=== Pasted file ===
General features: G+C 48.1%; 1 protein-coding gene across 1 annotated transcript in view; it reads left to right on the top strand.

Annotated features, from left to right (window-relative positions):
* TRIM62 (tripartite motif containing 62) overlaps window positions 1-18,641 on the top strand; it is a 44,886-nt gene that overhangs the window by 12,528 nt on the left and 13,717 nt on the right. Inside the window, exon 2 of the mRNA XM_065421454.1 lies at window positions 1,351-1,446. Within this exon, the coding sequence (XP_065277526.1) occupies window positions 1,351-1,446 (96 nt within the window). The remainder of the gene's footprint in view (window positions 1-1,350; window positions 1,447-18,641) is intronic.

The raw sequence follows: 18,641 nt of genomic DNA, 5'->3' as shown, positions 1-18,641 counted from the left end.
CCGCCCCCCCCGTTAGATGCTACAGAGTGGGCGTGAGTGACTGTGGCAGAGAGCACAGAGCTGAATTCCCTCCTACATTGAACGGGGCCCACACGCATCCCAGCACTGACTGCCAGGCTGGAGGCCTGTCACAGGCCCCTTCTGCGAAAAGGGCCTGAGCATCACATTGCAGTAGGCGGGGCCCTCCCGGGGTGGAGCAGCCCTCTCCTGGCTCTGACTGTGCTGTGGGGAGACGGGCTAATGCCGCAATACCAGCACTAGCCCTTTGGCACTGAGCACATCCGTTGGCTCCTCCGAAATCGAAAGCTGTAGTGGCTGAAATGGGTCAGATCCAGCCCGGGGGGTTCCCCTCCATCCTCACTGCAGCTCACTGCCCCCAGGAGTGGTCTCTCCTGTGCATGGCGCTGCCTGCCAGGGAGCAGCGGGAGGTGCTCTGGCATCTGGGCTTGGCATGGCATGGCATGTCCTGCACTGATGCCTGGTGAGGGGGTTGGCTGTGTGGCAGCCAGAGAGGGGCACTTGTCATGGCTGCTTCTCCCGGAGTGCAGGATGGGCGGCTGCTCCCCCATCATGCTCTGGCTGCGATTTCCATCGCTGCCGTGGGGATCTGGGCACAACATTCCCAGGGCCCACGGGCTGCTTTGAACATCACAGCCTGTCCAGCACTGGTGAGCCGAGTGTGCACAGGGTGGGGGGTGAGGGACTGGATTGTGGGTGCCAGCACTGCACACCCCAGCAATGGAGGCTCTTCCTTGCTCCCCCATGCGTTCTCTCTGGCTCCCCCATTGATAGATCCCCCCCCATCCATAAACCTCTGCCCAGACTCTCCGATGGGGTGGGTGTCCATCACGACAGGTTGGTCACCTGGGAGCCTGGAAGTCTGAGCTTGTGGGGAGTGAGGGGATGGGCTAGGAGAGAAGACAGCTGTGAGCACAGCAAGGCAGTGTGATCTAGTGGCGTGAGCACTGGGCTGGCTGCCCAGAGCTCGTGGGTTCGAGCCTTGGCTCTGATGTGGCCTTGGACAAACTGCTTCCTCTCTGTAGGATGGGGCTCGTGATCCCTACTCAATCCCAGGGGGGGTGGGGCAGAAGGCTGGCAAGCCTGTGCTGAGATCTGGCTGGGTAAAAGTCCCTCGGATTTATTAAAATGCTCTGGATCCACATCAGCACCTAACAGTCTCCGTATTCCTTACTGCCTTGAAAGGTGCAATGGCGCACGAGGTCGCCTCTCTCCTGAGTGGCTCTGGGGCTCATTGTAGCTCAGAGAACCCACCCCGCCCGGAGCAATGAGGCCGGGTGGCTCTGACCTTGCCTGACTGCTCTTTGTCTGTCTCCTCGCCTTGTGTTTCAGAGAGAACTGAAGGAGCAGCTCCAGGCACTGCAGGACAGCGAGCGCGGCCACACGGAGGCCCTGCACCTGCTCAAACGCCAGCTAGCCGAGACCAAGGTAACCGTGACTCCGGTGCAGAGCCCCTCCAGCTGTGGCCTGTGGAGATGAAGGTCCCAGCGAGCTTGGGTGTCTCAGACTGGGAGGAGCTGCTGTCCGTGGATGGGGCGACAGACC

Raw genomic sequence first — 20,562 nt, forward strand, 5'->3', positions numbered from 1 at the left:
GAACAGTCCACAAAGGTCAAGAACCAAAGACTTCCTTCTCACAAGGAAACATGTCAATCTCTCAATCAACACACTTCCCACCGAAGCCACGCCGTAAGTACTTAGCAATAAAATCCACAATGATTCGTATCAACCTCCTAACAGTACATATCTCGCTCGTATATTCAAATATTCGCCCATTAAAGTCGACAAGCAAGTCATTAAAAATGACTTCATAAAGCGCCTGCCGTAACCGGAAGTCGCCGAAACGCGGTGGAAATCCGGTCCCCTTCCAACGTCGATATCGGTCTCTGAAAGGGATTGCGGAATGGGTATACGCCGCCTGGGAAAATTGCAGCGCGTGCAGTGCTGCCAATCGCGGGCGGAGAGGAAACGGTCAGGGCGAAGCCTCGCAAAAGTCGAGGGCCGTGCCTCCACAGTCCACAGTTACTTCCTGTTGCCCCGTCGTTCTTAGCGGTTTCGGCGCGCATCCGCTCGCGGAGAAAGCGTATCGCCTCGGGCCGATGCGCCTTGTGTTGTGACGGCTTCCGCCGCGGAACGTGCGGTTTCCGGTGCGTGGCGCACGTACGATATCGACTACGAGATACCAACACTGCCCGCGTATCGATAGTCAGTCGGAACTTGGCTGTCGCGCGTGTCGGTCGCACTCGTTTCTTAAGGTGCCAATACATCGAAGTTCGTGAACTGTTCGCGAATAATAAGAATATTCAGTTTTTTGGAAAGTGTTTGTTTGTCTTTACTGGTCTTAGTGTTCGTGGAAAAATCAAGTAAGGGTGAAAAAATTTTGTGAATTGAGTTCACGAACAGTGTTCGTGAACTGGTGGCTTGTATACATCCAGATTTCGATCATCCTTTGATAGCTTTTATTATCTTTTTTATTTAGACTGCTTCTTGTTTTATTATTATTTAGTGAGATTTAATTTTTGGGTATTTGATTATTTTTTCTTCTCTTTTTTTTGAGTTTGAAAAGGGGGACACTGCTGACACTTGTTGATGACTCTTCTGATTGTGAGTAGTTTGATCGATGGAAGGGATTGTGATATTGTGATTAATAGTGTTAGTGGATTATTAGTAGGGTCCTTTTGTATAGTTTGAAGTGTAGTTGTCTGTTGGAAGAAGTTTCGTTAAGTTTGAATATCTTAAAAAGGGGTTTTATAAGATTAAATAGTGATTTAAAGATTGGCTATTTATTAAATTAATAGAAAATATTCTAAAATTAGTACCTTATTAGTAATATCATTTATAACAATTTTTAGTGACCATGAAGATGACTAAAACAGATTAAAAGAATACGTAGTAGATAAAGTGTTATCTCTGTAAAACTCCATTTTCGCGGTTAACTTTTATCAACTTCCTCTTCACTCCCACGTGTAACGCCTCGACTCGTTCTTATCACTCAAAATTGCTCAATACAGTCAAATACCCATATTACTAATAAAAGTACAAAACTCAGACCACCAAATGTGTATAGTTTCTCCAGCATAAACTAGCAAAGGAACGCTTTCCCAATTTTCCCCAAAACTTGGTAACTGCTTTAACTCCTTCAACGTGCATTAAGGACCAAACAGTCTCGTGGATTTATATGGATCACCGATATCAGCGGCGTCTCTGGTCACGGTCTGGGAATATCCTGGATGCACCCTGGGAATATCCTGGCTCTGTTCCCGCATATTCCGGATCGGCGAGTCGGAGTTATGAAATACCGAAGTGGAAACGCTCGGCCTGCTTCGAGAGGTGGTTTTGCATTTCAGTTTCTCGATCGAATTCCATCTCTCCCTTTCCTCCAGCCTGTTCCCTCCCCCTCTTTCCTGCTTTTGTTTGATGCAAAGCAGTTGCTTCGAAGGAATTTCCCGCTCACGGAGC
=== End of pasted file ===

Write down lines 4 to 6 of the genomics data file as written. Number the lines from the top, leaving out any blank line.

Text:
The raw sequence follows: 18,641 nt of genomic DNA, 5'->3' as shown, positions 1-18,641 counted from the left end.
CCGCCCCCCCCGTTAGATGCTACAGAGTGGGCGTGAGTGACTGTGGCAGAGAGCACAGAGCTGAATTCCCTCCTACATTGAACGGGGCCCACACGCATCCCAGCACTGACTGCCAGGCTGGAGGCCTGTCACAGGCCCCTTCTGCGAAAAGGGCCTGAGCATCACATTGCAGTAGGCGGGGCCCTCCCGGGGTGGAGCAGCCCTCTCCTGGCTCTGACTGTGCTGTGGGGAGACGGGCTAATGCCGCAATACCAGCACTAGCCCTTTGGCACTGAGCACATCCGTTGGCTCCTCCGAAATCGAAAGCTGTAGTGGCTGAAATGGGTCAGATCCAGCCCGGGGGGTTCCCCTCCATCCTCACTGCAGCTCACTGCCCCCAGGAGTGGTCTCTCCTGTGCATGGCGCTGCCTGCCAGGGAGCAGCGGGAGGTGCTCTGGCATCTGGGCTTGGCATGGCATGGCATGTCCTGCACTGATGCCTGGTGAGGGGGTTGGCTGTGTGGCAGCCAGAGAGGGGCACTTGTCATGGCTGCTTCTCCCGGAGTGCAGGATGGGCGGCTGCTCCCCCATCATGCTCTGGCTGCGATTTCCATCGCTGCCGTGGGGATCTGGGCACAACATTCCCAGGGCCCACGGGCTGCTTTGAACATCACAGCCTGTCCAGCACTGGTGAGCCGAGTGTGCACAGGGTGGGGGGTGAGGGACTGGATTGTGGGTGCCAGCACTGCACACCCCAGCAATGGAGGCTCTTCCTTGCTCCCCCATGCGTTCTCTCTGGCTCCCCCATTGATAGATCCCCCCCCATCCATAAACCTCTGCCCAGACTCTCCGATGGGGTGGGTGTCCATCACGACAGGTTGGTCACCTGGGAGCCTGGAAGTCTGAGCTTGTGGGGAGTGAGGGGATGGGCTAGGAGAGAAGACAGCTGTGAGCACAGCAAGGCAGTGTGATCTAGTGGCGTGAGCACTGGGCTGGCTGCCCAGAGCTCGTGGGTTCGAGCCTTGGCTCTGATGTGGCCTTGGACAAACTGCTTCCTCTCTGTAGGATGGGGCTCGTGATCCCTACTCAATCCCAGGGGGGGTGGGGCAGAAGGCTGGCAAGCCTGTGCTGAGATCTGGCTGGGTAAAAGTCCCTCGGATTTATTAAAATGCTCTGGATCCACATCAGCACCTAACAGTCTCCGTATTCCTTACTGCCTTGAAAGGTGCAATGGCGCACGAGGTCGCCTCTCTCCTGAGTGGCTCTGGGGCTCATTGTAGCTCAGAGAACCCACCCCGCCCGGAGCAATGAGGCCGGGTGGCTCTGACCTTGCCTGACTGCTCTTTGTCTGTCTCCTCGCCTTGTGTTTCAGAGAGAACTGAAGGAGCAGCTCCAGGCACTGCAGGACAGCGAGCGCGGCCACACGGAGGCCCTGCACCTGCTCAAACGCCAGCTAGCCGAGACCAAGGTAACCGTGACTCCGGTGCAGAGCCCCTCCAGCTGTGGCCTGTGGAGATGAAGGTCCCAGCGAGCTTGGGTGTCTCAGACTGGGAGGAGCTGCTGTCCGTGGATGGGGCGACAGACC

Raw genomic sequence first — 20,562 nt, forward strand, 5'->3', positions numbered from 1 at the left: